15 Mar 2023 SILICON VALLEY BANK (SVB) CRISIS
SILICON VALLEY BANK (SVB) CRISIS
This article covers “Daily Current Affairs” and the topic details the recent Silicon Valley Bank crisis (SVB) crisis. The collapse of SVB, a US-based bank forced depositors to withdraw their money fearing the chances of it turning insolvent.
- Basel Norms: The international banking regulations.
- Basel Committee on Banking Supervision (BCBS).
- Basel Accords and Indian Banks’ adherence to them.
- GS 3: Economy – Bond price and change in interest rates.
Why in the news?
The collapse of Silicon Valley Bank (SVB) has stoked fears about the vulnerability of the US banking structure. It also signifies the inherent weaknesses of the banking sector. The crisis can have spillover effects on the financial sector on a global level.
What is Silicon Valley Bank (SVB)?
SVB is a US-based bank established in 1983. Before the collapse, it was the 16th largest US-based bank, which provided services to over fifty percent of venture-backed technology companies in the US.
The Silicon Valley Bank is known for its close relationships with the technology and innovation industries, and it has helped finance some of the most prominent technology companies in the world. It has also been involved in several notable IPOs and mergers and acquisitions in the technology sector.
Silicon Valley Bank provides a range of banking and financial services, including loans, credit cards, foreign exchange, cash management, and investment services.
What went wrong and caused the Crisis?
The Silicon Valley Bank was shut down by US regulators. The liquidity situation was dismal as the bank fell short of cash to pay its depositors.
The wrong investment decisions made by Silicon Valley Bank are considered the primary reason behind the crisis. The Bank invested a major portion of its wealth in government bonds when the interest rates were low.
Government bonds are considered the safest option with near to zero chances of default. But the problem started with the hike of interest rates by the US Fed to counter the inflationary pressure developed as a result of the pandemic and geopolitical conflicts. As a result, the bond prices of Silicon Valley Bank took a plunge leading to major losses.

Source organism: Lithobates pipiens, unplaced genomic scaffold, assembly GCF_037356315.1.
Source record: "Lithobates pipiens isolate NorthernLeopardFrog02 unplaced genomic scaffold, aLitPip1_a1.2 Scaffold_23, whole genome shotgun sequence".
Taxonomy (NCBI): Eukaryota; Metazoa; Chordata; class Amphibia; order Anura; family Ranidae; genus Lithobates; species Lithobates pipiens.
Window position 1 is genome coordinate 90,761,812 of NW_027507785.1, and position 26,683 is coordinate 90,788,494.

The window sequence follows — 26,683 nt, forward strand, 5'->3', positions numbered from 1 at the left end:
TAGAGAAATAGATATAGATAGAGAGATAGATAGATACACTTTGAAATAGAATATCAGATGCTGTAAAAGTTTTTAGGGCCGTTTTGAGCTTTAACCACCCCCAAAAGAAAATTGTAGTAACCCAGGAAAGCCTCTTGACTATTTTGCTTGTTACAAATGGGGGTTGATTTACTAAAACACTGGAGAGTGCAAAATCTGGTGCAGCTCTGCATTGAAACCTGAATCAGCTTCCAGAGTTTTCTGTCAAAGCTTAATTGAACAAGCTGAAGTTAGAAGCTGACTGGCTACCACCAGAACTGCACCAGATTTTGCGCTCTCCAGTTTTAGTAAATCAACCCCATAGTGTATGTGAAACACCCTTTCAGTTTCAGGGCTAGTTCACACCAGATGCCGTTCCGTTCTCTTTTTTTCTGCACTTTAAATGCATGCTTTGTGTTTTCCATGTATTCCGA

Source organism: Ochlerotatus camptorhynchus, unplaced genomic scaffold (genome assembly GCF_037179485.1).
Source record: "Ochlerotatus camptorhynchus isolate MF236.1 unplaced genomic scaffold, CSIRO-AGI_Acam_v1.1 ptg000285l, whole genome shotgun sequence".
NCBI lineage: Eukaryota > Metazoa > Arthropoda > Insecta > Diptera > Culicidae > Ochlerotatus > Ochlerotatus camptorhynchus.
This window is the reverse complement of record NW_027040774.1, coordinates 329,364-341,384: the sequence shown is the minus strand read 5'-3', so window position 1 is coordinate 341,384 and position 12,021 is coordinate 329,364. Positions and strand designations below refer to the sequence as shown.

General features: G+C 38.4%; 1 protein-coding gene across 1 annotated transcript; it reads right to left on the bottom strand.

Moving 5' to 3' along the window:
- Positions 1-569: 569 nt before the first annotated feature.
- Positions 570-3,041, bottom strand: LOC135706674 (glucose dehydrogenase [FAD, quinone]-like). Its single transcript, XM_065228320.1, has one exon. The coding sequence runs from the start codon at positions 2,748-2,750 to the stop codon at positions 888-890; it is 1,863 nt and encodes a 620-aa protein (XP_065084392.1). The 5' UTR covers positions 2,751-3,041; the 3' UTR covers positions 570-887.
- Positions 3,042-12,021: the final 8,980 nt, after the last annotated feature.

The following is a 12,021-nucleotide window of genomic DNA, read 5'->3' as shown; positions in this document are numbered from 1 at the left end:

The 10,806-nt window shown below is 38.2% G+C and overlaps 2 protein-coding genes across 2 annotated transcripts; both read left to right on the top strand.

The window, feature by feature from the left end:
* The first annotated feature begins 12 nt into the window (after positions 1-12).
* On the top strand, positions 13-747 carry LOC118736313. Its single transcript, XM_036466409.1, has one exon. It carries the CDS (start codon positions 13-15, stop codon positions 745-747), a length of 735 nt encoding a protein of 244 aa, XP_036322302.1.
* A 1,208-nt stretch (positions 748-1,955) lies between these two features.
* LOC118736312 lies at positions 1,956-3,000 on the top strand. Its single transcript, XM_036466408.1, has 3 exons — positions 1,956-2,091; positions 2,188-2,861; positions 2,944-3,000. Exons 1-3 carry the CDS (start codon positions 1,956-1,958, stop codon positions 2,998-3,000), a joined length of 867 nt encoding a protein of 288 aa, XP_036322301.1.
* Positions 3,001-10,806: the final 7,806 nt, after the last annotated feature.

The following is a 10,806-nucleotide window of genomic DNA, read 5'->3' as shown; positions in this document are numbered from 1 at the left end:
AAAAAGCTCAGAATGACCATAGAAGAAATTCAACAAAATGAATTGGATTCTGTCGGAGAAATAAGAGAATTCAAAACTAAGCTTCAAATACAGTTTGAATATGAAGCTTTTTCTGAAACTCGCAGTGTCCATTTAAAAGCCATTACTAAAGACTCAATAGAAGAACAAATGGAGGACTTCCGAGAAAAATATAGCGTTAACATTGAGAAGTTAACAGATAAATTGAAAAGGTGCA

Impact of changes in the interest rate on Bond yields
Bond yields and prices have an inverse relationship, meaning that as bond prices increase, bond yields decrease and vice versa. This is because the yield of a bond is calculated as the coupon rate (the fixed interest rate paid on the bond) divided by its price. (Bond Yield = Coupon Rate / Bond price)
Any kind of change in the interest rates impacts bond prices.
- Decrease in interest rate: The price of existing bonds will increase, as their fixed coupon rate becomes more attractive relative to the lower prevailing interest rates. This will cause the bond’s yield to fall.
- Increase in interest rate: The price of existing bonds will decrease, as their fixed coupon rate becomes less attractive relative to the higher prevailing interest rates. This will cause the bond’s yield to rise.
What is the plan of action to deal with the Silicon Valley Bank Crisis?
- Federal Deposit Insurance Corporation or FDIC has taken over the wealth of Silicon Valley Bank.
- Federal Reserve has announced a thorough inquiry into the Bank.
- The US government has announced a tighter regulatory framework and a bailout package to tide over the crisis.
What are the situations when a bank faces collapse?
- Credit risks: If a bank lends money to borrowers who are unable to repay their loans, the bank may face credit losses that can result in a financial crisis.
- Liquidity risks: If a bank faces a shortage of cash and cannot meet its obligations to depositors or creditors, it may be forced to sell assets quickly or borrow money at unfavorable rates, which can lead to a liquidity crisis.
- Market risks: If a bank has a large portfolio of investments or loans that are sensitive to changes in interest rates, exchange rates, or other market factors, it may be exposed to market risk that can result in significant losses.
- Operational risks: If a bank experiences failures in its internal processes, systems, or controls, it may face operational risks that can lead to financial losses, legal or regulatory penalties, and damage to its reputation.
- Reputation risk: If a bank’s reputation is damaged by negative publicity or a loss of trust from customers or investors, it may lose business and face financial difficulties.
The collapse of the Silicon Valley Bank has sent a ripple effect around the world with stock prices taking a plunge. There are fears of financial uncertainties and risk of liquidity in the coming times. Some experts are marking the crisis as the largest bank crisis after the 2008 economic meltdown carrying the potential of spreading to other sectors while others are seeing it just as a transient phenomenon.
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